which I totally am not. She asked me if Pink had Afro curls and I said 'YES' and she said 'oh, she is mixed' and I said 'No, she is Ethiopian' and the whole time there were dryers or maybe jet engines going in the background and I was standing in a spare office at work shouting down the phone and wishing I had never gone into the shop for curl cream yesterday and we were just going to spend Saturday at the park, like usual.
She asked me what Pink's name was, and I told her, and she said 'her name is WHAT?' and I had to spell it, twice, and I felt like a fool for having given my daughter this beautiful African name that the womanfrom the salon clearly thinks is ridiculous. Her accent sounded maybe West African, and she didn't sound like her own first name was Annabel or Charlotte. The salon was not where I expected to get grief for an Ethiopian name that means Precious Jewel.
It was such a difficult conversation. I'm used to eye-rolling at my incompetence when it comes to hair, and mostly I think I take it in pretty good spirit. I understand that I'm incompetent. I do my research, but I haven't had a black childhood of my own. I haven't got any instinctive knowledge about when my daughter should begin to get her hair braided because I don't remember what age I was when I got my first braids because I've never had braids. (Except for that one time in Zimbabwe, and that was a mistake). I can spend as much time as I like reading I love My Hair with my daughter but it doesn't actually mean I have the faintest clue what I'm doing. I'm an adult in the white community, but in the black community, when it comes to hair, I don't feel like an adult. I feel like a child. I feel like a child because I make stupid mistakes, because I don't know basic things like what age my daughter should start to have her hair braided. I feel like a child because I am so utterly inexperienced. I feel like a child because I always, always have to ask other people for help.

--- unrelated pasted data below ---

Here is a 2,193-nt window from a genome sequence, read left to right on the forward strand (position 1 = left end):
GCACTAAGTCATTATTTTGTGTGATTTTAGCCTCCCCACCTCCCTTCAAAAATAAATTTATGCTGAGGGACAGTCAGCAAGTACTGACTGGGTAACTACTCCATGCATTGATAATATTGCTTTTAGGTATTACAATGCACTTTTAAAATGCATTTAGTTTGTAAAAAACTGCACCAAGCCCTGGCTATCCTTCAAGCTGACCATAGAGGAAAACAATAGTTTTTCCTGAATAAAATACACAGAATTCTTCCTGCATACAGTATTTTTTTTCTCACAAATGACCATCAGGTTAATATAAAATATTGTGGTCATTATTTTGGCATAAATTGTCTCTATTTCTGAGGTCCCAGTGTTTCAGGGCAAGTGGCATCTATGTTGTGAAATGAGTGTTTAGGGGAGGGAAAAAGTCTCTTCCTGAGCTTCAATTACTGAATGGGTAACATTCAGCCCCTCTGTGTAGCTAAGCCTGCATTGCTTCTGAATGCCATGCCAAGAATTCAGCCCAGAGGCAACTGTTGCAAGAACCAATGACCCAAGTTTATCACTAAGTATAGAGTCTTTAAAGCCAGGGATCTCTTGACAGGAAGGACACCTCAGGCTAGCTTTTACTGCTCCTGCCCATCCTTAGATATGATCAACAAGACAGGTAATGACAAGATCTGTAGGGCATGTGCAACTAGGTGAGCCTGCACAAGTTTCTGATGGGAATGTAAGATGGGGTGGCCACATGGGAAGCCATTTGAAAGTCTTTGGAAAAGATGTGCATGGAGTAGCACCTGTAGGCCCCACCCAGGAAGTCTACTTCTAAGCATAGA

This felt like a lot more than eye rolling, though, it felt like hostility, and I wasn't expecting it. And it can't be because she thinks I'm not caring for my children properly because she hasn't even seen my children. Everyone else I've met there has been really nice. I was really upset afterwards and phoned J and he said 'ummm, I washed their hair but I think I put too much product in because now it's sort of.... crispy' and I wailed in disbelief and he continued 'and I detangled it totally but I think the crispiness has done something awful and now her hair is all tangled again already'. And I almost cried because I already do not want to take my child to get her hair braided by a mean lady, and I'm freaked out about what might happen.
'What's the worst that can happen? asked J.
'Maybe Pink will just scream. And maybe they will tell us that they aren't doing a good job with her hair', I said. 'And maybe they will be right'.
And he said, 'So what? If it's true, we need to learn'. And then he said 'BLUE! NO!' because he was touching the cat's litter box again and then he had to get off the phone to make him stop. And he's right of course, but he's not the one who's actually going.
So that's me booked up for tomorrow, then. One thing they never told us in pre-adoption training: Here is why pink parents of brown children should be living in diverse towns. Not just so we can foster their self-esteem, ensure they have positive same-race role models and send them to school with lots of other kids who look like them. No, fellow stupid white mamas, the real reason is this: when I get banned from the salon tomorrow for bringing in a wriggly girl with dry, tangled, crispy, wrong-length hair, there are still dozens of others where I can try again.
And I will, I promise.
Just as soon as I recover from the post-traumatic stress disorder.